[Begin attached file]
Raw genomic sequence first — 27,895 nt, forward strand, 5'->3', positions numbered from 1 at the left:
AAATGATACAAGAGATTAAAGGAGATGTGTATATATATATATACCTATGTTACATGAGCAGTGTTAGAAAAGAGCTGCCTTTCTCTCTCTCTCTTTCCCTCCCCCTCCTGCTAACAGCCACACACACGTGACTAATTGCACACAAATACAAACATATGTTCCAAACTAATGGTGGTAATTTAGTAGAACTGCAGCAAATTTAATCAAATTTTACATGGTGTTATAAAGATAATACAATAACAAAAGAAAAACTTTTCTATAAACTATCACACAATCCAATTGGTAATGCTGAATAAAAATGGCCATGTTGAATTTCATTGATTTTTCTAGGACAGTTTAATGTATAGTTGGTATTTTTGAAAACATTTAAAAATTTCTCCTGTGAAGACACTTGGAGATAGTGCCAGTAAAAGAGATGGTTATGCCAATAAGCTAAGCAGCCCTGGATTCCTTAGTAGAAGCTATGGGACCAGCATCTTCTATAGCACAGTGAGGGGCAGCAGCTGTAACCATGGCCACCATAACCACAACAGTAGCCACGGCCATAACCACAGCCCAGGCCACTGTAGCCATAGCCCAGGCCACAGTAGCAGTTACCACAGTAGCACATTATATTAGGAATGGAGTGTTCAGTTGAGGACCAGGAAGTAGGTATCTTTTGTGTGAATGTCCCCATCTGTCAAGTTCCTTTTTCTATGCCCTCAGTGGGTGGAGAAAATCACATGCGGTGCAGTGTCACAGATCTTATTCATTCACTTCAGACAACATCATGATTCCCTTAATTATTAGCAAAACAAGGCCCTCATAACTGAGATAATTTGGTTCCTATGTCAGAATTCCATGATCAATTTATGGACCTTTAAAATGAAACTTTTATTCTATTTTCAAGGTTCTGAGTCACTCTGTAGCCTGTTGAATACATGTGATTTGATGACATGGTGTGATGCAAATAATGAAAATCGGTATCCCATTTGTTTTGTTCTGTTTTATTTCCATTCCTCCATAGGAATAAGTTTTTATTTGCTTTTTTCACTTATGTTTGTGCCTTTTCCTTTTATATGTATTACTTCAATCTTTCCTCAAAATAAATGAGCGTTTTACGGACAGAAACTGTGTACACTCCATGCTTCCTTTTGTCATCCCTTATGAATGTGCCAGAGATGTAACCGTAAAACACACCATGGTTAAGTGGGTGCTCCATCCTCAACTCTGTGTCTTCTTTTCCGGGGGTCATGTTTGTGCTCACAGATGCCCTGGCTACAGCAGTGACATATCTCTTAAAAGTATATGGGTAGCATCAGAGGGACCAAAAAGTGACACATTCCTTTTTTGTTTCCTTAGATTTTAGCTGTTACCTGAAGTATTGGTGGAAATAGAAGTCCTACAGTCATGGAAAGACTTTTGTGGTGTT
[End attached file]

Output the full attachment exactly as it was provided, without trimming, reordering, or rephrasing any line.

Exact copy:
Raw genomic sequence first — 27,895 nt, forward strand, 5'->3', positions numbered from 1 at the left:
AAATGATACAAGAGATTAAAGGAGATGTGTATATATATATATACCTATGTTACATGAGCAGTGTTAGAAAAGAGCTGCCTTTCTCTCTCTCTCTTTCCCTCCCCCTCCTGCTAACAGCCACACACACGTGACTAATTGCACACAAATACAAACATATGTTCCAAACTAATGGTGGTAATTTAGTAGAACTGCAGCAAATTTAATCAAATTTTACATGGTGTTATAAAGATAATACAATAACAAAAGAAAAACTTTTCTATAAACTATCACACAATCCAATTGGTAATGCTGAATAAAAATGGCCATGTTGAATTTCATTGATTTTTCTAGGACAGTTTAATGTATAGTTGGTATTTTTGAAAACATTTAAAAATTTCTCCTGTGAAGACACTTGGAGATAGTGCCAGTAAAAGAGATGGTTATGCCAATAAGCTAAGCAGCCCTGGATTCCTTAGTAGAAGCTATGGGACCAGCATCTTCTATAGCACAGTGAGGGGCAGCAGCTGTAACCATGGCCACCATAACCACAACAGTAGCCACGGCCATAACCACAGCCCAGGCCACTGTAGCCATAGCCCAGGCCACAGTAGCAGTTACCACAGTAGCACATTATATTAGGAATGGAGTGTTCAGTTGAGGACCAGGAAGTAGGTATCTTTTGTGTGAATGTCCCCATCTGTCAAGTTCCTTTTTCTATGCCCTCAGTGGGTGGAGAAAATCACATGCGGTGCAGTGTCACAGATCTTATTCATTCACTTCAGACAACATCATGATTCCCTTAATTATTAGCAAAACAAGGCCCTCATAACTGAGATAATTTGGTTCCTATGTCAGAATTCCATGATCAATTTATGGACCTTTAAAATGAAACTTTTATTCTATTTTCAAGGTTCTGAGTCACTCTGTAGCCTGTTGAATACATGTGATTTGATGACATGGTGTGATGCAAATAATGAAAATCGGTATCCCATTTGTTTTGTTCTGTTTTATTTCCATTCCTCCATAGGAATAAGTTTTTATTTGCTTTTTTCACTTATGTTTGTGCCTTTTCCTTTTATATGTATTACTTCAATCTTTCCTCAAAATAAATGAGCGTTTTACGGACAGAAACTGTGTACACTCCATGCTTCCTTTTGTCATCCCTTATGAATGTGCCAGAGATGTAACCGTAAAACACACCATGGTTAAGTGGGTGCTCCATCCTCAACTCTGTGTCTTCTTTTCCGGGGGTCATGTTTGTGCTCACAGATGCCCTGGCTACAGCAGTGACATATCTCTTAAAAGTATATGGGTAGCATCAGAGGGACCAAAAAGTGACACATTCCTTTTTTGTTTCCTTAGATTTTAGCTGTTACCTGAAGTATTGGTGGAAATAGAAGTCCTACAGTCATGGAAAGACTTTTGTGGTGTT